Daylight saving time ends Sunday, and many Americans ticked off over back-and-forth

Here we go again: Time to reset those clocks. 

Daylight saving time will end at 2 a.m. Sunday, Nov. 7. At that moment, clocks will have to "fall back" one hour to 1 a.m.

But how did we get here?

According to the U.S. Department of Commerce, daylight saving time, or DST, started in the U.S. in 1918 as a way to create more sunlit hours when the weather is the warmest. 

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During the long days of summer, the sun rose in some Northern regions between 4 and 5 a.m., when most non-farmers were asleep. Sunset happened before 8 p.m. and people turned on lights. By moving the clocks ahead an hour, backers believed the country could divert a bit of coal-fired electricity to the military instead of using it for an hour of home power. It was again adopted in World War II.

After each war, Congress rescinded the national laws, but many people liked the extra hour of sunshine at the end of summer days, so some states and even cities observed daylight saving time while others kept standard time year-round. That meant driving relatively short distances could result in a time change or three.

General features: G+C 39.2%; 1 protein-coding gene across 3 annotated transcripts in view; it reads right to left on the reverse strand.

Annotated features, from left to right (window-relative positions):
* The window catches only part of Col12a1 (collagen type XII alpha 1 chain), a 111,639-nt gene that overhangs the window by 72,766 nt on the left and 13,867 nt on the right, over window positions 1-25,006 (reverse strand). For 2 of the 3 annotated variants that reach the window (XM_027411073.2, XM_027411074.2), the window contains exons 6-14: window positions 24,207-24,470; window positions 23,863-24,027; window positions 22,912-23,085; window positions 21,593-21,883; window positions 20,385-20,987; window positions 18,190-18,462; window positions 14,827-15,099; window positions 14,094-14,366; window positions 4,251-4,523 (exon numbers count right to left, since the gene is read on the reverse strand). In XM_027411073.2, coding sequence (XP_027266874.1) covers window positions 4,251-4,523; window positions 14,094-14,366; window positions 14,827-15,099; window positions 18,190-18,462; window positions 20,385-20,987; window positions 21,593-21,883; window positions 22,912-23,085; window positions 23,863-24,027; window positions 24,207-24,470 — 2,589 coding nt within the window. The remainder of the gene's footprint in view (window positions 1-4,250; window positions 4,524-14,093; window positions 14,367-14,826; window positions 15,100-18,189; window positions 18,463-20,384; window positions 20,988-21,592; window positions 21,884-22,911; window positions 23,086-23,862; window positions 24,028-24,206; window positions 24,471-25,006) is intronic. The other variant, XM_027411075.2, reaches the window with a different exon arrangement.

By 1966, airlines and other clock-watching businesses tired of such quirks and pushed Congress to pass the Uniform Time Act. It codified daylight saving time, although it has been periodically modified, particularly the start and end dates. The only states not observing daylight time are Hawaii and Arizona, except for the latter’s Navajo reservations, which do.

DST is not observed in Hawaii, American Samoa, Guam, Puerto Rico, the Virgin Islands and the state of Arizona (with the exception of the Navajo Indian Reservation). 

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But the clock may be running out on how much longer daylight saving time will stick around. 

Earlier this year, U.S. Sen. Marco Rubio renewed his call for the entire nation to save daylight all year round. It would have made daylight saving time permanent across the country. Several other states have voiced their support or opposition to daylight saving time. But any change can’t take effect unless Congress changes federal law.

A 2019 an Associated Press-NORC Center for Public Affairs Research showed 4 in 10 Americans would like to see their clocks stay on standard time year-round, while about 3 in 10 prefer to stay on daylight saving time. About another 3 in 10 prefer what is the status quo in most of the United States, switching back and forth between daylight saving time in the summer and standard time in the winter.

And in case you’re wondering, we get to change those clocks again when daylight saving time begins on March 13, 2022.

The Associated Press contributed to this report.